"I strongly advise that horse racing’s leadership not take animal rights groups lightly," said outgoing AGTOA president Karen Keelan. Additionally, she called for unity between pari-mutuel racing groups to address the animal rights issues in racing. "The animal exploitation industry is in serious danger," Keelan said. "It's time for those of us with a common interest in sucking the life out of innocent creatures for profit to band together."
Rats. For years we were able to operate under the radar doing things like protesting at tracks, writing legislators, having exposes on TV, articles in newspapers and magazines and running public education activities all over the nation. Obviously we were naive in thinking the overlords wouldn't notice.
Well, the jig is up. The overlords are on to us. It's only a matter of time before they unleash the full weight of their intellectual acumen and strategic expertise against us and who can stand up to that?
The U.S. Association of Racing Commissioners has found that wagering on U.S. greyhound races declined from $3.5 billion in 1991 to $1.1 billion in 2007 -- a 68 percent drop, with more than half of the tracks existing in the late 1980s and early 1990s having closed.Oh. Well yeah, there is that. Still, now that our nefarious deeds have been exposed to the light of day, it's only a matter of time before greyhound racing is once again the popular family entertainment it once was.
The industry is in such rapid decline that a growing number of dog track owners are finding common ground with animal rights groups hoping to put live dog racing out of its misery.Now, that might sound encouraging, but don't get your hopes up. Every industry has a few disgruntled employees, a few square pegs in round holes. Besides, it's not up to a few misfit track owners. Since greyhound racing is a regulated industry it comes under the far seeing, deeply contemplative gaze of the local governmental establishment who will do nothing to kill the goose laying the golden egg of revenues.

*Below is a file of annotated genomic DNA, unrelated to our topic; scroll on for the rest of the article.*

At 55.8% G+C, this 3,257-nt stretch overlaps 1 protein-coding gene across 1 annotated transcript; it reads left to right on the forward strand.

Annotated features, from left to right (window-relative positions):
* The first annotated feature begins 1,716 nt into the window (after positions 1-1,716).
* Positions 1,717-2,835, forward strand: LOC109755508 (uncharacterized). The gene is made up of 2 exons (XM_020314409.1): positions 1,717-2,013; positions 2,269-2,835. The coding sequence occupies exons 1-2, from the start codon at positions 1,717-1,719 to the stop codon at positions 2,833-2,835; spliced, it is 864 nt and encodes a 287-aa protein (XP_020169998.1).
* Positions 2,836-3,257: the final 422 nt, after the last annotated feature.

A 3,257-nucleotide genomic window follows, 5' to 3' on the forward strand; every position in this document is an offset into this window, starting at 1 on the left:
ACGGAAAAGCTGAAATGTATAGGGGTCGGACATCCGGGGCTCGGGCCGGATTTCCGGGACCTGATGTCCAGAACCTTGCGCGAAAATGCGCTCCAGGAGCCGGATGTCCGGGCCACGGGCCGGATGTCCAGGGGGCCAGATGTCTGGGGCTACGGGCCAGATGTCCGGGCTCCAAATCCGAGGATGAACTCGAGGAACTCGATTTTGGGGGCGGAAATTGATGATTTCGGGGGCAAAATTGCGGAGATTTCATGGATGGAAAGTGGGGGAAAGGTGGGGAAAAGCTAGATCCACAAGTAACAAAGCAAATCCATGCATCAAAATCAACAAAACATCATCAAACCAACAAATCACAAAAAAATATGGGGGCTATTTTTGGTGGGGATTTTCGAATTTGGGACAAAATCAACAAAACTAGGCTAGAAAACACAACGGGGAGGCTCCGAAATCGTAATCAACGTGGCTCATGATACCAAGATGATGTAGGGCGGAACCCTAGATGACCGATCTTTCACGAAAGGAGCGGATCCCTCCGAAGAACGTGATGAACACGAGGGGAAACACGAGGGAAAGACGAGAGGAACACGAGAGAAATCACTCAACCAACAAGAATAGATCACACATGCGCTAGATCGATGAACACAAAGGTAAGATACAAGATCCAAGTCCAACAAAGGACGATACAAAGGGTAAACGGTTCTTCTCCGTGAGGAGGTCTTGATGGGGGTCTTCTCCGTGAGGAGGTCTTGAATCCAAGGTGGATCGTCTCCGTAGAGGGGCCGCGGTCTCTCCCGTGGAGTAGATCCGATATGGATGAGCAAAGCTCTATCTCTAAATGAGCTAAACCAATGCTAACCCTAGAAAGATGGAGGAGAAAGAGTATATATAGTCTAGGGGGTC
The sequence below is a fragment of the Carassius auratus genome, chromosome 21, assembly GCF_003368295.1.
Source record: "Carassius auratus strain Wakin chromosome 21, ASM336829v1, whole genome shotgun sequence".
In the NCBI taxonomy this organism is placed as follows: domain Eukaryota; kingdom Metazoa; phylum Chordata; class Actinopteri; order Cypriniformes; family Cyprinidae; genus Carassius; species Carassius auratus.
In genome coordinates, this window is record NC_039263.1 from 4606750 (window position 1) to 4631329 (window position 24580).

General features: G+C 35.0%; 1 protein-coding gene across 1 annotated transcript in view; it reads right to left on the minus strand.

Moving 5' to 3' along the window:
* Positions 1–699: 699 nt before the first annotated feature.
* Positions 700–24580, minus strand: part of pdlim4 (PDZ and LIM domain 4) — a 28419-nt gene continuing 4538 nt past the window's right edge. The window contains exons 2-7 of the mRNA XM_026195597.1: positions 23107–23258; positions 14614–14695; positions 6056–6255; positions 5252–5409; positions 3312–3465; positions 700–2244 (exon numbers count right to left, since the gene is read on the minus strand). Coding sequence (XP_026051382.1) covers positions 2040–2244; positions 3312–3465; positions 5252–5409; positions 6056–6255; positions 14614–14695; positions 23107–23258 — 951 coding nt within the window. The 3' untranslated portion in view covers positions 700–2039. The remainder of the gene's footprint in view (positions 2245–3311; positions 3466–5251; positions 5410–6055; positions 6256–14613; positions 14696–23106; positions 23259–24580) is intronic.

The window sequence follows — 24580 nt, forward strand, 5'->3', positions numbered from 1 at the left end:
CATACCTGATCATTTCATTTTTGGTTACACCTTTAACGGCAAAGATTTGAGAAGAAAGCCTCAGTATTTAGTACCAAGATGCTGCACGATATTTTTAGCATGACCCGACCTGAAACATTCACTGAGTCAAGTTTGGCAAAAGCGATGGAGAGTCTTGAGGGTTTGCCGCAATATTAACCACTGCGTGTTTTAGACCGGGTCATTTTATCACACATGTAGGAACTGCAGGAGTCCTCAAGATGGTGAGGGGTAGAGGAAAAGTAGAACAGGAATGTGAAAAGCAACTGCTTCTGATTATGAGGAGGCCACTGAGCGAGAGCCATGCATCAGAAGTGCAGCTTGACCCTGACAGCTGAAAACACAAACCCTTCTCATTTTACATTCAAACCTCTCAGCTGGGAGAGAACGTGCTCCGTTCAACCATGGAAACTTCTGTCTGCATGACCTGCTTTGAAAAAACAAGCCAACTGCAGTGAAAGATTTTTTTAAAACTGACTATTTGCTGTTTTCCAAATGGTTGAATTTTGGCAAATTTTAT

If the popularity of greyhound racing is dwindling in Iowa, legislators need to rethink a state law that artificially keeps the dog breeding industry alive here, key state senators said. "We have to ask whether it's still a good business practice in the state of Iowa," Senator Pam Jochum, D-Dubuque said."Artificially" keeping the dog breeding industry alive? That's a little harsh Senator Jochum, don't you think? These people contribute. Well, the dogs contribute, the people leech off of them, but still, it is an industry and it is part of the state's past, and also its future, no? We mean, who's going to replace them if they do go away?
Harrah’s calls greyhound racing a giant waste of money and resources — including real estate that could be used for more profitable enterprises. “It’s like a horse and buggy manufacturer getting a subsidy from an auto manufacturer,” Harrah’s spokesman Gary Thompson says. “We’re subsidizing a dying business.”Hmmm...well he might have a point there. Greyhound racing has always been a dying business, only up until recently it was just the dogs who did the dying, right Jack?
Jack is very sweet and curious about everything. He enjoys pets but doesn’t actively seek them out. He is very easygoing and mellow. He will randomly blow a big puff of air through is mouth. Jack would do well in a working family home with well-mannered children, 8 and up. He is good with other dogs and he would probably be okay as an only dog. For more information about this dog, and other rescued racing greyhounds looking for homes, go here. If you don't know about the plight of racing greyhounds go here.